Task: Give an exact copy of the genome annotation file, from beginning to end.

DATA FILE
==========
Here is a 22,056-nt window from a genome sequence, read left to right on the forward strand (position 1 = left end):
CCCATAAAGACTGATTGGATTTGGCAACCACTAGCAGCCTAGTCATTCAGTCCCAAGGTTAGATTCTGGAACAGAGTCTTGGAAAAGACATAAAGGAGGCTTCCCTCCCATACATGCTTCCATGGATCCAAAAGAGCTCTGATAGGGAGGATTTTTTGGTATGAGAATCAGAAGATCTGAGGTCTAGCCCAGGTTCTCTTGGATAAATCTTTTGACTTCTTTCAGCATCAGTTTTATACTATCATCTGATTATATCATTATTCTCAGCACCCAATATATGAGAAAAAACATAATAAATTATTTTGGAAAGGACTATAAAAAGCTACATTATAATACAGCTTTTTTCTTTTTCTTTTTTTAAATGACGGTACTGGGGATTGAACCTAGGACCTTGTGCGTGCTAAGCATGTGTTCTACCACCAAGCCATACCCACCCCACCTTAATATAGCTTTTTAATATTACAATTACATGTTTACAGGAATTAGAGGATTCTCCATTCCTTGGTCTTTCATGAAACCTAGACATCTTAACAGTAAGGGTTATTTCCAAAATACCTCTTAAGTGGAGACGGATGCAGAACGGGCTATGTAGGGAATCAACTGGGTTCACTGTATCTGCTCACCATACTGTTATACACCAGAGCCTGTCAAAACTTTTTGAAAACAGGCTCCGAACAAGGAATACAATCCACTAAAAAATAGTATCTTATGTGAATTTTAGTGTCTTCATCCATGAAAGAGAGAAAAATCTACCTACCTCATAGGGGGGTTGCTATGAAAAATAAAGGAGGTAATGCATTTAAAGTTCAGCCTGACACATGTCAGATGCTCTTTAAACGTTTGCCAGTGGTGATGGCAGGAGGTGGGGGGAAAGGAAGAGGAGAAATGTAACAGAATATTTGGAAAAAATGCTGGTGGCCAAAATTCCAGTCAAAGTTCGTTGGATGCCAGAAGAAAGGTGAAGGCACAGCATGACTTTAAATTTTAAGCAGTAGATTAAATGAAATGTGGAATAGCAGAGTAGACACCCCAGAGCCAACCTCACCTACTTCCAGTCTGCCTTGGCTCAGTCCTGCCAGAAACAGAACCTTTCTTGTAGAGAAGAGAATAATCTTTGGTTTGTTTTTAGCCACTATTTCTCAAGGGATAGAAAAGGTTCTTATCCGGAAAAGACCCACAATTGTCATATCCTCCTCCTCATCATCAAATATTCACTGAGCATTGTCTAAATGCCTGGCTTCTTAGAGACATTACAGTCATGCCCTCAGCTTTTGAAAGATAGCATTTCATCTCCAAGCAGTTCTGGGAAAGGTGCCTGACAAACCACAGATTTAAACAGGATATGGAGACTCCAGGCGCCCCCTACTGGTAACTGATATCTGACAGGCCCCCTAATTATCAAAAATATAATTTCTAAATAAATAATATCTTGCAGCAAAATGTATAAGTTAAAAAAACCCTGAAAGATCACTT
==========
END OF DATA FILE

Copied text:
Here is a 22,056-nt window from a genome sequence, read left to right on the forward strand (position 1 = left end):
CCCATAAAGACTGATTGGATTTGGCAACCACTAGCAGCCTAGTCATTCAGTCCCAAGGTTAGATTCTGGAACAGAGTCTTGGAAAAGACATAAAGGAGGCTTCCCTCCCATACATGCTTCCATGGATCCAAAAGAGCTCTGATAGGGAGGATTTTTTGGTATGAGAATCAGAAGATCTGAGGTCTAGCCCAGGTTCTCTTGGATAAATCTTTTGACTTCTTTCAGCATCAGTTTTATACTATCATCTGATTATATCATTATTCTCAGCACCCAATATATGAGAAAAAACATAATAAATTATTTTGGAAAGGACTATAAAAAGCTACATTATAATACAGCTTTTTTCTTTTTCTTTTTTTAAATGACGGTACTGGGGATTGAACCTAGGACCTTGTGCGTGCTAAGCATGTGTTCTACCACCAAGCCATACCCACCCCACCTTAATATAGCTTTTTAATATTACAATTACATGTTTACAGGAATTAGAGGATTCTCCATTCCTTGGTCTTTCATGAAACCTAGACATCTTAACAGTAAGGGTTATTTCCAAAATACCTCTTAAGTGGAGACGGATGCAGAACGGGCTATGTAGGGAATCAACTGGGTTCACTGTATCTGCTCACCATACTGTTATACACCAGAGCCTGTCAAAACTTTTTGAAAACAGGCTCCGAACAAGGAATACAATCCACTAAAAAATAGTATCTTATGTGAATTTTAGTGTCTTCATCCATGAAAGAGAGAAAAATCTACCTACCTCATAGGGGGGTTGCTATGAAAAATAAAGGAGGTAATGCATTTAAAGTTCAGCCTGACACATGTCAGATGCTCTTTAAACGTTTGCCAGTGGTGATGGCAGGAGGTGGGGGGAAAGGAAGAGGAGAAATGTAACAGAATATTTGGAAAAAATGCTGGTGGCCAAAATTCCAGTCAAAGTTCGTTGGATGCCAGAAGAAAGGTGAAGGCACAGCATGACTTTAAATTTTAAGCAGTAGATTAAATGAAATGTGGAATAGCAGAGTAGACACCCCAGAGCCAACCTCACCTACTTCCAGTCTGCCTTGGCTCAGTCCTGCCAGAAACAGAACCTTTCTTGTAGAGAAGAGAATAATCTTTGGTTTGTTTTTAGCCACTATTTCTCAAGGGATAGAAAAGGTTCTTATCCGGAAAAGACCCACAATTGTCATATCCTCCTCCTCATCATCAAATATTCACTGAGCATTGTCTAAATGCCTGGCTTCTTAGAGACATTACAGTCATGCCCTCAGCTTTTGAAAGATAGCATTTCATCTCCAAGCAGTTCTGGGAAAGGTGCCTGACAAACCACAGATTTAAACAGGATATGGAGACTCCAGGCGCCCCCTACTGGTAACTGATATCTGACAGGCCCCCTAATTATCAAAAATATAATTTCTAAATAAATAATATCTTGCAGCAAAATGTATAAGTTAAAAAAACCCTGAAAGATCACTT